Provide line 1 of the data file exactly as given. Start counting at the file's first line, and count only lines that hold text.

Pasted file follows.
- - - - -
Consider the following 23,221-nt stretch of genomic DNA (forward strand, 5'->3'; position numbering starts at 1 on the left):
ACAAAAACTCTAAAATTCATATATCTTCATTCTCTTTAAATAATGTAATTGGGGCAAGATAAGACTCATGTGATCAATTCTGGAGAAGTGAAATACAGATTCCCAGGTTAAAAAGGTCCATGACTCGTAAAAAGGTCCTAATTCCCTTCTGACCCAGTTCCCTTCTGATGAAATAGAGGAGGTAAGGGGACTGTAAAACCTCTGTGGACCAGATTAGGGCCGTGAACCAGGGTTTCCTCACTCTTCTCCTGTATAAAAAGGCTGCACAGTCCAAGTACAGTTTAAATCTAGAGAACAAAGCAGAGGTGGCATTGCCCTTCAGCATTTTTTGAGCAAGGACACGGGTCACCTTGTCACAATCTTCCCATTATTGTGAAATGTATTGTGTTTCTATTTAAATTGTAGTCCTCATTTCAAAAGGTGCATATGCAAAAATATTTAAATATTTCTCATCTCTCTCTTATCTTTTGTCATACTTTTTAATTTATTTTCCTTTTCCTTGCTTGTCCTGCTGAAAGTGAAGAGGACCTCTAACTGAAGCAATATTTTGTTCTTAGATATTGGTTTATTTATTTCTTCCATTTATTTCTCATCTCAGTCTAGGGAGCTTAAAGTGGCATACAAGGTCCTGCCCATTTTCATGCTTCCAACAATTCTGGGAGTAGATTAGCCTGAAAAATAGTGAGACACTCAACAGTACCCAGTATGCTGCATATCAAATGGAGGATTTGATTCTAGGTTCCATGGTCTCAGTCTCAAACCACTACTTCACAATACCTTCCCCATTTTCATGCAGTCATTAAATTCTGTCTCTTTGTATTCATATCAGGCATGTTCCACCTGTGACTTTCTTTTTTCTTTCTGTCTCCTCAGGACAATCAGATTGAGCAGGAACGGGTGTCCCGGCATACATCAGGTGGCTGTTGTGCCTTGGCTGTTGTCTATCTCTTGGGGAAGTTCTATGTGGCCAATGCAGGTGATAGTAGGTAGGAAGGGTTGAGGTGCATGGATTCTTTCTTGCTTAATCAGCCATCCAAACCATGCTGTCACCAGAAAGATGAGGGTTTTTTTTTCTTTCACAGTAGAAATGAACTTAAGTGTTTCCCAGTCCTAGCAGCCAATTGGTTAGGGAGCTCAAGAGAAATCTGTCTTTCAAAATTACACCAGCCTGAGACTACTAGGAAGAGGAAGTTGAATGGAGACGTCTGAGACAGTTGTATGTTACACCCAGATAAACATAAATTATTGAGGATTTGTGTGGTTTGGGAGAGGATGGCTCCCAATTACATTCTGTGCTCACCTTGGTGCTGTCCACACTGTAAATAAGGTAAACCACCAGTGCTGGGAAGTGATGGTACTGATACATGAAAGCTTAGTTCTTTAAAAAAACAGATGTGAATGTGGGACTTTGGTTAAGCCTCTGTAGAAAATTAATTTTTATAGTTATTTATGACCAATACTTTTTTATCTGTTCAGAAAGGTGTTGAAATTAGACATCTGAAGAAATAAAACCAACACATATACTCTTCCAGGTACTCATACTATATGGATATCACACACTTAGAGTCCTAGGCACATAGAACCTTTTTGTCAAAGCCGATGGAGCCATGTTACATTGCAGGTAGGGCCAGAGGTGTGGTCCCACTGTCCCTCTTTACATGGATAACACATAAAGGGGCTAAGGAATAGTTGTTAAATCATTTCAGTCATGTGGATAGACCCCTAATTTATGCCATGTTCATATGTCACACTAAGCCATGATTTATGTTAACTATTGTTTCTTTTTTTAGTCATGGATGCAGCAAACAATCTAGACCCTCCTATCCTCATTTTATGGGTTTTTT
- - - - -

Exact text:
Consider the following 23,221-nt stretch of genomic DNA (forward strand, 5'->3'; position numbering starts at 1 on the left):